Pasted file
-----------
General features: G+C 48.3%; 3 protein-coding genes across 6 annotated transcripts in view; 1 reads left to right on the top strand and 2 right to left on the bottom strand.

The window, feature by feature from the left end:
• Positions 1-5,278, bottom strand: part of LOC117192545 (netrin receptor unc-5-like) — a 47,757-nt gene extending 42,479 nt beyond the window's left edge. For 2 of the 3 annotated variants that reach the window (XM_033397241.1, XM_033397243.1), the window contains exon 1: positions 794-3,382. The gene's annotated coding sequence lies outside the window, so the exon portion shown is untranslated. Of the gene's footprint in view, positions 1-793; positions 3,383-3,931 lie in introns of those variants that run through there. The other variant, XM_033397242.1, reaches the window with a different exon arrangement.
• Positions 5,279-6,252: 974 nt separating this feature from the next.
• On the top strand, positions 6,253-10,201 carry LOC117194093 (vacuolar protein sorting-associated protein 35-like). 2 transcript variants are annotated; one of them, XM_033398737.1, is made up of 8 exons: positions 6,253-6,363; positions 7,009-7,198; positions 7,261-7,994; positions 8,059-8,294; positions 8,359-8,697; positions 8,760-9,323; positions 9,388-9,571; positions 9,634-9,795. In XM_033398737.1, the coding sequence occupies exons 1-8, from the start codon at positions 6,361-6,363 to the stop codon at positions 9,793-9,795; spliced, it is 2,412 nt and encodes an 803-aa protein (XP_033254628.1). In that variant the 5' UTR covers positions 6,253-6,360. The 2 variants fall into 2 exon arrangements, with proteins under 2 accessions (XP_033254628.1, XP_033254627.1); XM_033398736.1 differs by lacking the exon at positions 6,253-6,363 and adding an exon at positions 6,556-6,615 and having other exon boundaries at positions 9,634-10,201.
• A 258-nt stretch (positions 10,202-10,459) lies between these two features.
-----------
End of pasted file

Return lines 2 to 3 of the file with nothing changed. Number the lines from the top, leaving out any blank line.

The window, feature by feature from the left end:
• Positions 1-5,278, bottom strand: part of LOC117192545 (netrin receptor unc-5-like) — a 47,757-nt gene extending 42,479 nt beyond the window's left edge. For 2 of the 3 annotated variants that reach the window (XM_033397241.1, XM_033397243.1), the window contains exon 1: positions 794-3,382. The gene's annotated coding sequence lies outside the window, so the exon portion shown is untranslated. Of the gene's footprint in view, positions 1-793; positions 3,383-3,931 lie in introns of those variants that run through there. The other variant, XM_033397242.1, reaches the window with a different exon arrangement.